I stumbled over the pile of rocks outside my little alcove and climbed to the top of the pumpkin hill. That morning, I was determined to find some way to make a fire. It wasn’t until I reached the little summit, bleary eyed and tired from a poor night’s sleep, that I realized I had another problem.
BlurghleRurgleSquirrrrrrg! My stomach was making noises at me. I reached down and rubbed my belly, wondering when I had last eaten. I honestly couldn’t remember. Thirst was gnawing at me too and I realized that my throat was dry, my tongue thick. My whole body was giving up on me. I grabbed a better stick from a nearby tree to help prop me up, then spun to survey the nearby land.
Using the sign as my compass, I noted some pine trees to the West, more meadows and scattered trees to the South, a thick, dark forest of tall trees to the North, and some sort of water to the East.
“Water…” I tried to say, but only a gasp came out. With the sun beating on me, my throat was beginning so feel like sandpaper. So East it was. I shuffled down the other side of the hill, noting its appearance before I left, and made my way for water. The trees here were short and leafy like on the other side, with scattered flowers underneath and the ground was scattered with fallen leaves. As I walked, I could hear the sound of moving water growing closer.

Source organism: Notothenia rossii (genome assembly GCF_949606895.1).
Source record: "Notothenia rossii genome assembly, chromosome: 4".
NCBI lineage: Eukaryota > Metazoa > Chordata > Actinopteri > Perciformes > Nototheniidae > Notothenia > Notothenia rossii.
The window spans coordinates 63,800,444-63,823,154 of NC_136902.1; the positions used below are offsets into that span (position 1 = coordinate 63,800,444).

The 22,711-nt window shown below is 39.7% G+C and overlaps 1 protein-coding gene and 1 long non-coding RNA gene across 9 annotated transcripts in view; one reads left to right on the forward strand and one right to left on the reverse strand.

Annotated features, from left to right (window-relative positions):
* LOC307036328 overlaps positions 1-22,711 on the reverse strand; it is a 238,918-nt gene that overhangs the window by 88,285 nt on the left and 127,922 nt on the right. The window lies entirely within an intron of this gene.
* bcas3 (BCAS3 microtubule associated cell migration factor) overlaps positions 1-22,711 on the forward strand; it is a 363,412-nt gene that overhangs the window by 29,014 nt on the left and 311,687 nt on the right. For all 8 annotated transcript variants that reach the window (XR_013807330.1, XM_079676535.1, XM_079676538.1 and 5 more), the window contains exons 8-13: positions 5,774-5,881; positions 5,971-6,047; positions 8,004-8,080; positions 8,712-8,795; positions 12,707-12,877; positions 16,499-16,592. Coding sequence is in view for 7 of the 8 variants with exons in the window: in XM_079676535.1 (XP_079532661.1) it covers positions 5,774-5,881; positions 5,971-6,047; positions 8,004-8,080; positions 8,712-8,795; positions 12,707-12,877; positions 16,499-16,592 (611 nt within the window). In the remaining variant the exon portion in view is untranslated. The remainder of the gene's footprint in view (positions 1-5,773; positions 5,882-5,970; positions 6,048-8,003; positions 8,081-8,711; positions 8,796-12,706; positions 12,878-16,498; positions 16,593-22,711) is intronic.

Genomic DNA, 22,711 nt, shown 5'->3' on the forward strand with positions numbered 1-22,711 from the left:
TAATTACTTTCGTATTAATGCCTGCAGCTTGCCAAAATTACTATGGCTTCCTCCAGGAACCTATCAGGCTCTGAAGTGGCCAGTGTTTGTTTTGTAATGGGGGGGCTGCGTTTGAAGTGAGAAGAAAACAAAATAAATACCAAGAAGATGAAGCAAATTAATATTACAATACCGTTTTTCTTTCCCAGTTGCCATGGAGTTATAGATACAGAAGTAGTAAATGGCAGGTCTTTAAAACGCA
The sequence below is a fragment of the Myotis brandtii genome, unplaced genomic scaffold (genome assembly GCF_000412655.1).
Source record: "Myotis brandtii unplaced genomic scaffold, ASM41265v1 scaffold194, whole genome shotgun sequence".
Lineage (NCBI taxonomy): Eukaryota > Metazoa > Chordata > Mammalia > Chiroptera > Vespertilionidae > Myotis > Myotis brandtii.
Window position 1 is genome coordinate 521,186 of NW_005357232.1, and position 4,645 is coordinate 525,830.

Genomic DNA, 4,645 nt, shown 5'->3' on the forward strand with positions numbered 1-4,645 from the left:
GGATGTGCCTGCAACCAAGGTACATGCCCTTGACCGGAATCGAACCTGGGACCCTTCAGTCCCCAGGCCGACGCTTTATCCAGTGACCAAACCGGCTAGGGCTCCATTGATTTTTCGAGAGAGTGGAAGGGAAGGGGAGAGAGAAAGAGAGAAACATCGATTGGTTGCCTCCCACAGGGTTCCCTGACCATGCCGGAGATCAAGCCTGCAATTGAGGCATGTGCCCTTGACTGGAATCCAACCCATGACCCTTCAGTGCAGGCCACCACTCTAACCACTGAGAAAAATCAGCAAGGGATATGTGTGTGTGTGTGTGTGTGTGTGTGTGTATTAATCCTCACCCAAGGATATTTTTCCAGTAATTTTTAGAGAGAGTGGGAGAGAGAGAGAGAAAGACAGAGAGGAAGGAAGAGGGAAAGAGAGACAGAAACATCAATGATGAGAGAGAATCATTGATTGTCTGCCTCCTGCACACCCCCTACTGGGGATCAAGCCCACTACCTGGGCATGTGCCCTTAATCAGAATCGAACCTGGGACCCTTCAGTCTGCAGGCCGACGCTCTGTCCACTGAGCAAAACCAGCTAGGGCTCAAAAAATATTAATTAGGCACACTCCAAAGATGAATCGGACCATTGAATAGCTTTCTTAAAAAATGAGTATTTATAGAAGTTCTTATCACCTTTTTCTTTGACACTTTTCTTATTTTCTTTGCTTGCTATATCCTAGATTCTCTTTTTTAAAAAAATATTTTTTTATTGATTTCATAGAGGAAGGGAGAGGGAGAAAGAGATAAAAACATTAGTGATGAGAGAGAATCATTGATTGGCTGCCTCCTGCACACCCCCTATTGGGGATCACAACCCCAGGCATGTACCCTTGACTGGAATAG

I licked my lips and started to speed up, then stopped hard in my tracks. The water wasn’t far now, but something ahead of me was moving. Instinctively, I dropped low to the ground and watched. Was it another zombie? My heart raced and my head swam as I watched the thing move beyond a patch of leaves.
Then it emerged into view and I laughed so loud it hurt. The creature was nothing more than a wild pig. Part of me thought, ‘food,’ but some distant corner of my brain said, ‘No, we don’t do that.’ Had I eaten only plants in my former life? That would have to change for now, I thought, slowly rising and moving toward the pig. I don’t know what I had planned. Thirst and hunger must have weakened my brain. I lunged for its head with my staff and it ran off, oinking into the distance. My meal had escaped.
I groaned, my throat aching, but at least there was water. Licking my lips, I shambled forward, straight to the edge of a wide river cutting through the forest. Without a second thought, I lower my face to the surface and gulped long and hard. It might make me sick, but the cool fluid felt good running down my throat. I drank and drank until I collapsed satisfied against the bank.
So water was figured out. What about food and fire? I stared from the forest floor up toward the sun. Its light shimmered through the canopy overhead. Noon hadn’t come yet, but it wasn’t far off. And beyond that lay the night.